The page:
Northeast Times

In Full Bloom

— Irv Sigler, a former Wash­ing­ton foot­ball star, has over­come ad­versity to earn an in­duc­tion in­to the Blooms­burg Foot­ball Hall of Fame.

Irv Sigler, a former play­er for Wash­ing­ton High School, vis­its the high school’s foot­ball. His daugh­ter, Taylor, 5, plays in the back­ground. (Maria Pouch­nikova)

Start­Frag­ment

The Heis­man Trophy rep­res­ents the pin­nacle of in­di­vidu­al suc­cess in ma­jor col­lege foot­ball and is one of the most re­cog­niz­able awards in sports. The dis­tin­guished list of re­cip­i­ents in­cludes three Phil­adelphia metro area products, Monsignor Bon­ner’s John Cap­pal­letti, Woo­drow Wilson (N.J.) star Mike Rozi­er, and Over­brook (N.J.) product Ron Dayne.

In its 76-year his­tory, no mem­ber of the Phil­adelphia Pub­lic League has ever taken home col­lege foot­ball’s most coveted prize. Frank­ford’s Blair Thomas was a fi­nal­ist on the 1989 bal­lot after a very pro­duct­ive ca­reer at Penn State, but he lost out to An­dre Ware.

Des­pite the lack of a Heis­man win­ner, the Pub­lic League does have its share of foot­ball suc­cess stor­ies on the col­legi­ate level. Irvin Sigler, a 1994 George Wash­ing­ton High gradu­ate, reached the pin­nacle of in­di­vidu­al suc­cess as a mem­ber of Blooms­burg Uni­versity at the Di­vi­sion II level. In 1997, Sigler was awar­ded the Har­lon Hill Trophy after a re­cord-break­ing seni­or cam­paign for the Huskies.

Dur­ing his ca­reer, Sigler set or tied 29 na­tion­al and school re­cords. He rushed for a com­bined 3,802 yards over his ju­ni­or and seni­or sea­sons and scored 45 touch­downs in that span. He ended his ca­reer as the Pennsylvania State Ath­let­ic Con­fer­ence (PSAC) all-time lead­ing ca­reer rush­er with 5,105 yards. Over his four years, he helped lead Blooms­burg to four con­sec­ut­ive PSAC East­ern Di­vi­sion titles. In win­ning the Har­lon Hill Trophy, Di­vi­sion II’s Heis­man equi­val­ent, Sigler capped off a re­mark­able col­legi­ate ca­reer.

Sigler, a North­east nat­ive, first made a name for him­self on the grid­iron as a mem­ber of the Far North­east Raid­ers youth pound ball team loc­ated at Thornton & Comly Roads in Mill­brook. From there, he moved on to George Wash­ing­ton.

“I kind of had a good repu­ta­tion from youth foot­ball be­fore I stepped on the field as a fresh­man,” Sigler said re­cently dur­ing a phone in­ter­view. He made a good first im­pres­sion on the coaches in all as­pects of his game, ex­cept one. “I ran a ter­rible 40-yard dash time,” Sigler ad­mit­ted. “Thank­fully, the coaches wer­en’t turned off. I like to be meas­ured once we have the pads on.”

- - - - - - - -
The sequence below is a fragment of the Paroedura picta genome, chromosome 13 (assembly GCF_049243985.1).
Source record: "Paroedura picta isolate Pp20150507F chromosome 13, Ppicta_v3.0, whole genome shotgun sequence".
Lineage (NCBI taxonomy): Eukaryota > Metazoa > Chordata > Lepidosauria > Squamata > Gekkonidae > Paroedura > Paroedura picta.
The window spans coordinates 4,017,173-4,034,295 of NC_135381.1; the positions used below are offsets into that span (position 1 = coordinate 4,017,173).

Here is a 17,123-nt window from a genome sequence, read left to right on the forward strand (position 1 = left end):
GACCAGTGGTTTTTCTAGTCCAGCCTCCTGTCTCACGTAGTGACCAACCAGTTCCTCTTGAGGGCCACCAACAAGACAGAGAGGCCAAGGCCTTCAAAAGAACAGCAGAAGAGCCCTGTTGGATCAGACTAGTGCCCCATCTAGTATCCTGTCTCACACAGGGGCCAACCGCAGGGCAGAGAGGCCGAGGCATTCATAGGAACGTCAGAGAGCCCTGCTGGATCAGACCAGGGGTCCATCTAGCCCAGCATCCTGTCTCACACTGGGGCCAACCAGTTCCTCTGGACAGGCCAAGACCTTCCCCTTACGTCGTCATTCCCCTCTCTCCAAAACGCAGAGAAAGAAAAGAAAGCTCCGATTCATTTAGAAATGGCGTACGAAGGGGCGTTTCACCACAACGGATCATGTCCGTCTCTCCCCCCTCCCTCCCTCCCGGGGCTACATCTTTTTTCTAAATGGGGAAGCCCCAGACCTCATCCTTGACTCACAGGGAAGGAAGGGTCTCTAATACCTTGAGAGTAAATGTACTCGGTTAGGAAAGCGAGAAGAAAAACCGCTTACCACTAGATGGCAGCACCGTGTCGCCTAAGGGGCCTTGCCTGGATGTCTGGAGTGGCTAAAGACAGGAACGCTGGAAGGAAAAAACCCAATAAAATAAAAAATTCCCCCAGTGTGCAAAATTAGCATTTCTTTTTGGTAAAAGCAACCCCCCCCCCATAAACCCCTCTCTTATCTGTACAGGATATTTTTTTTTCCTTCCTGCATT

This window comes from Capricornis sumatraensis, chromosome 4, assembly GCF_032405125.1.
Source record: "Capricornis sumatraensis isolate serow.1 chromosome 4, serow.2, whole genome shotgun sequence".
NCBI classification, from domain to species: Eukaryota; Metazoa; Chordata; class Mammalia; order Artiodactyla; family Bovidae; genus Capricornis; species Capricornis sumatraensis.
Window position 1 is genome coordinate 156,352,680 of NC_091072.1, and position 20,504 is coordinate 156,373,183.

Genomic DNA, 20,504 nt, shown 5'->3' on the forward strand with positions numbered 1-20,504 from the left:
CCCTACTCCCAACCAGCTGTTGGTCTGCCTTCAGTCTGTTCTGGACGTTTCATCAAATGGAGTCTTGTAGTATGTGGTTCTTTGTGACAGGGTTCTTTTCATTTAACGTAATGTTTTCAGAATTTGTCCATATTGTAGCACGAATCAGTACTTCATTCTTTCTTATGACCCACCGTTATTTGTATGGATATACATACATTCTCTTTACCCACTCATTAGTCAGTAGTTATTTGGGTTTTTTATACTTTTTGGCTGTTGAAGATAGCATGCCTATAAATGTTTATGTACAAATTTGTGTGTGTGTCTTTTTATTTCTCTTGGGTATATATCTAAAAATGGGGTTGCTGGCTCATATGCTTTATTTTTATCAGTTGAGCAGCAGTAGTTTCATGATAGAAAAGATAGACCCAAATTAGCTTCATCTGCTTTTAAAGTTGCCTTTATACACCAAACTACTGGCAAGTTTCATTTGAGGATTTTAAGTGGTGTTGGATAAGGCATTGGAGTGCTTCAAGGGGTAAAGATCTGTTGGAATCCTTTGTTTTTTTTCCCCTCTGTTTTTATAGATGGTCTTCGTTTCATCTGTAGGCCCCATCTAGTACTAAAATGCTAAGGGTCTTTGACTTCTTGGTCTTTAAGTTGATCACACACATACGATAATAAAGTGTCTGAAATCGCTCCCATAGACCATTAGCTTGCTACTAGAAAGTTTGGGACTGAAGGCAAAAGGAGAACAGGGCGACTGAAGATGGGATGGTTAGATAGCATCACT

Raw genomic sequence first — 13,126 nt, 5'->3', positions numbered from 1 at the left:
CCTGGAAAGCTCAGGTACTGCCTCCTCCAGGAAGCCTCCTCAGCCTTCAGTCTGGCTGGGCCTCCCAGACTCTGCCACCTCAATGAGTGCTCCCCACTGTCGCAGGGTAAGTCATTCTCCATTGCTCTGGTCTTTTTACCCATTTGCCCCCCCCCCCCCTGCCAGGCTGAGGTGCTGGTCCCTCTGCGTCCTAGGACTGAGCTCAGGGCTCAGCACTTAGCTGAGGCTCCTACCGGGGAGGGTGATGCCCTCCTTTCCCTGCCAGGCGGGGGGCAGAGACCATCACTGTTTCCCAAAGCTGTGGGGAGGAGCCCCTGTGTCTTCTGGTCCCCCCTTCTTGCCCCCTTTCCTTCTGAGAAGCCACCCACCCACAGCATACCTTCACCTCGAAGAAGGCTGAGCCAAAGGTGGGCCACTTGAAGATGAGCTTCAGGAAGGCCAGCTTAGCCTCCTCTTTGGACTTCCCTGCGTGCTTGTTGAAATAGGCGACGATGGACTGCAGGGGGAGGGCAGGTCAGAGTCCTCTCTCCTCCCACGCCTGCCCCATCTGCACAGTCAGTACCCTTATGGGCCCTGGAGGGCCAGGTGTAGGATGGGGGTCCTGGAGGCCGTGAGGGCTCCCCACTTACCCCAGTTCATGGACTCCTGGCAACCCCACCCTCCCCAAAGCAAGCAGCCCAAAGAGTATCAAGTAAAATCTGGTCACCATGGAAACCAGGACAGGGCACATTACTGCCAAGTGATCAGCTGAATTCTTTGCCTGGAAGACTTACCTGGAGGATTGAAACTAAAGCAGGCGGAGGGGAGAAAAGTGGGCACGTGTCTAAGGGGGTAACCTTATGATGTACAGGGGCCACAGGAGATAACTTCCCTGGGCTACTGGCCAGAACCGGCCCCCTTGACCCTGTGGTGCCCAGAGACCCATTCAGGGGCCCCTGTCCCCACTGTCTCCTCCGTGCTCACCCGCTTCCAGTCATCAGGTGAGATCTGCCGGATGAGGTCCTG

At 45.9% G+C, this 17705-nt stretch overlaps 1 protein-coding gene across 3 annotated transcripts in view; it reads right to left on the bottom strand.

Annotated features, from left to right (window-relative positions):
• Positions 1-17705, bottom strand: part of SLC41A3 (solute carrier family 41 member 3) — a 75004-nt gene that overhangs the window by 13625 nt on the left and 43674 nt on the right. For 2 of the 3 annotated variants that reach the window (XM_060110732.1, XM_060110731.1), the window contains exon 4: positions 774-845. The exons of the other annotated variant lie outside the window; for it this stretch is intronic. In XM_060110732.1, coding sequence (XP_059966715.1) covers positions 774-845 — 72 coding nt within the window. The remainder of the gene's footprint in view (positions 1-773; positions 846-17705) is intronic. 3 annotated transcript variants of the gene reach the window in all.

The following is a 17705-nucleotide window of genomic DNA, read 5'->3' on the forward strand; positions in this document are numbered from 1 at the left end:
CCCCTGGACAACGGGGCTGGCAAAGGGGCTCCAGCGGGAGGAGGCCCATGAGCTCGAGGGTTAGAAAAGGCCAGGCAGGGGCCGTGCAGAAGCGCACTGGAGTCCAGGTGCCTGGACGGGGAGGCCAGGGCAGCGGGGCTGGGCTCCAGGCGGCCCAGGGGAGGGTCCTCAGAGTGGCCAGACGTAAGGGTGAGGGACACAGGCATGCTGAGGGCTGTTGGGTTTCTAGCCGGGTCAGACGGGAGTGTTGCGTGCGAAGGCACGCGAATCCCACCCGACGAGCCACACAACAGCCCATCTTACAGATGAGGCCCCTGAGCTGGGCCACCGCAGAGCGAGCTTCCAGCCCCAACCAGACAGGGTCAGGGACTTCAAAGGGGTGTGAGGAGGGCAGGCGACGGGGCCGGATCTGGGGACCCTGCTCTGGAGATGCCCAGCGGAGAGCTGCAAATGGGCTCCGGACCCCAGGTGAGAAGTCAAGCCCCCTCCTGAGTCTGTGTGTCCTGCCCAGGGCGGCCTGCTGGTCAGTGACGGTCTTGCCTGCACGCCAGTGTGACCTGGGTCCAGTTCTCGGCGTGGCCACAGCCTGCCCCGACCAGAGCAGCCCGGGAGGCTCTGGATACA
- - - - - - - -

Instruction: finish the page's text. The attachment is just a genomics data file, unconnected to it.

Sigler stead­ily moved up the crowded run­ning back depth chart throughout his fresh­man and sopho­more sea­sons. Des­pite his ath­let­ic prowess as a run­ning back, Sigler was not afraid of con­tact and quickly proved to coaches that he could also con­trib­ute on the de­fens­ive side of the ball.

“Wash­ing­ton has al­ways had a good stable of run­ning backs,” he said. “I wanted to get in the game and con­trib­ute wherever I could fit in. If that meant switch­ing to the de­fens­ive side of the ball so I could get on the field, then so be it.”

Head­ing in­to his ju­ni­or year, Sigler was penciled in as a ma­jor con­trib­ut­or, but neither he, nor his coaches, knew ex­actly where he would be lin­ing up. Long­time head coach Ron Co­hen wasn’t afraid to move Sigler around the field from game to game.

“Irv nev­er com­plained when we shuffled him from line­back­er to de­fens­ive end,” Co­hen said. “He was a pleas­ure to coach and he did well in school.” Co­hen later ad­ded, “He’s just a great kid from a great fam­ily.” That fam­ily in­cludes moth­er Al­lis­on and fath­er Ron­ald, a star de­fens­ive end/tight end dur­ing his play­ing days at Ol­ney High.

Sigler’s ju­ni­or sea­son ended with the team cap­tur­ing their second straight Pub­lic League crown, and his brand of foot­ball star­ted to garner some col­legi­ate re­cruit­ing in­terest. At first, the at­ten­tion came from Philly schools like Temple and Vil­lan­ova; however, the most ser­i­ous looks were com­ing from Di­vi­sion II pro­grams. And while he was re­cog­nized at sea­son’s end as an All-Pub­lic choice at run­ning back, Sigler also re­ceived high­er hon­ors as an All-City pick at de­fens­ive end.

“I love con­tact so play­ing de­fense came very nat­ur­al to me,” Sigler said. “But I have to ad­mit, I love the at­ten­tion that comes with car­ry­ing the foot­ball.” Luck­ily for Sigler, the re­cruit­ers liked his of­fens­ive abil­it­ies, and he was re­cruited primar­ily as a run­ning back.

Blooms­burg was Sigler’s even­tu­al choice for a vari­ety of reas­ons, and he made be­liev­ers of the coach­ing staff right out of the gate. As a fresh­man in a lim­ited role, he reeled off some im­press­ive runs, and al­though he felt ready to take on more car­ries earli­er in his ca­reer, Sigler un­der­stood the coaches’ loy­alty to the up­per­class­men in the pro­gram. “I re­spec­ted the time the ju­ni­or and seni­or run­ning backs had put in to make them­selves and the pro­gram bet­ter,” he said.